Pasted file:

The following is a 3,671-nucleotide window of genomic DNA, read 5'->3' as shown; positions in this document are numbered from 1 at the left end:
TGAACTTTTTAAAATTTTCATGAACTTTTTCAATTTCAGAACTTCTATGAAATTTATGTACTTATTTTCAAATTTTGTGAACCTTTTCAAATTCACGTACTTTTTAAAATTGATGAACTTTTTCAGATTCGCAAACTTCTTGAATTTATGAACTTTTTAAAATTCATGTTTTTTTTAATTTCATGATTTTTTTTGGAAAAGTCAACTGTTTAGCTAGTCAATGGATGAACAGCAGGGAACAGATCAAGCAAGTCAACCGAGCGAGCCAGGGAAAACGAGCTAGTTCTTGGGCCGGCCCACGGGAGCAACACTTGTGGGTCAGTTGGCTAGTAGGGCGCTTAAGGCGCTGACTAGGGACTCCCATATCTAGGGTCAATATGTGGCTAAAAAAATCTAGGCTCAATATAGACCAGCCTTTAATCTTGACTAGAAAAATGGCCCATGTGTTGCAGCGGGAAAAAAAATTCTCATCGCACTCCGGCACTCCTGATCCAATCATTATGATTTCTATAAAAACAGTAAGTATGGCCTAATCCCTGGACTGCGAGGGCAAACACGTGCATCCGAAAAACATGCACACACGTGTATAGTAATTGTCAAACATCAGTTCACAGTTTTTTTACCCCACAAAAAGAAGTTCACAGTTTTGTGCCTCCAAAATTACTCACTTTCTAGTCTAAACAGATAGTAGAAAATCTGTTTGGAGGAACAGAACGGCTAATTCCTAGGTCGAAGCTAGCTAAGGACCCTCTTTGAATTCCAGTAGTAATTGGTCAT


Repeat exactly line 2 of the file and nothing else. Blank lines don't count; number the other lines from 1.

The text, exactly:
TGAACTTTTTAAAATTTTCATGAACTTTTTCAATTTCAGAACTTCTATGAAATTTATGTACTTATTTTCAAATTTTGTGAACCTTTTCAAATTCACGTACTTTTTAAAATTGATGAACTTTTTCAGATTCGCAAACTTCTTGAATTTATGAACTTTTTAAAATTCATGTTTTTTTTAATTTCATGATTTTTTTTGGAAAAGTCAACTGTTTAGCTAGTCAATGGATGAACAGCAGGGAACAGATCAAGCAAGTCAACCGAGCGAGCCAGGGAAAACGAGCTAGTTCTTGGGCCGGCCCACGGGAGCAACACTTGTGGGTCAGTTGGCTAGTAGGGCGCTTAAGGCGCTGACTAGGGACTCCCATATCTAGGGTCAATATGTGGCTAAAAAAATCTAGGCTCAATATAGACCAGCCTTTAATCTTGACTAGAAAAATGGCCCATGTGTTGCAGCGGGAAAAAAAATTCTCATCGCACTCCGGCACTCCTGATCCAATCATTATGATTTCTATAAAAACAGTAAGTATGGCCTAATCCCTGGACTGCGAGGGCAAACACGTGCATCCGAAAAACATGCACACACGTGTATAGTAATTGTCAAACATCAGTTCACAGTTTTTTTACCCCACAAAAAGAAGTTCACAGTTTTGTGCCTCCAAAATTACTCACTTTCTAGTCTAAACAGATAGTAGAAAATCTGTTTGGAGGAACAGAACGGCTAATTCCTAGGTCGAAGCTAGCTAAGGACCCTCTTTGAATTCCAGTAGTAATTGGTCAT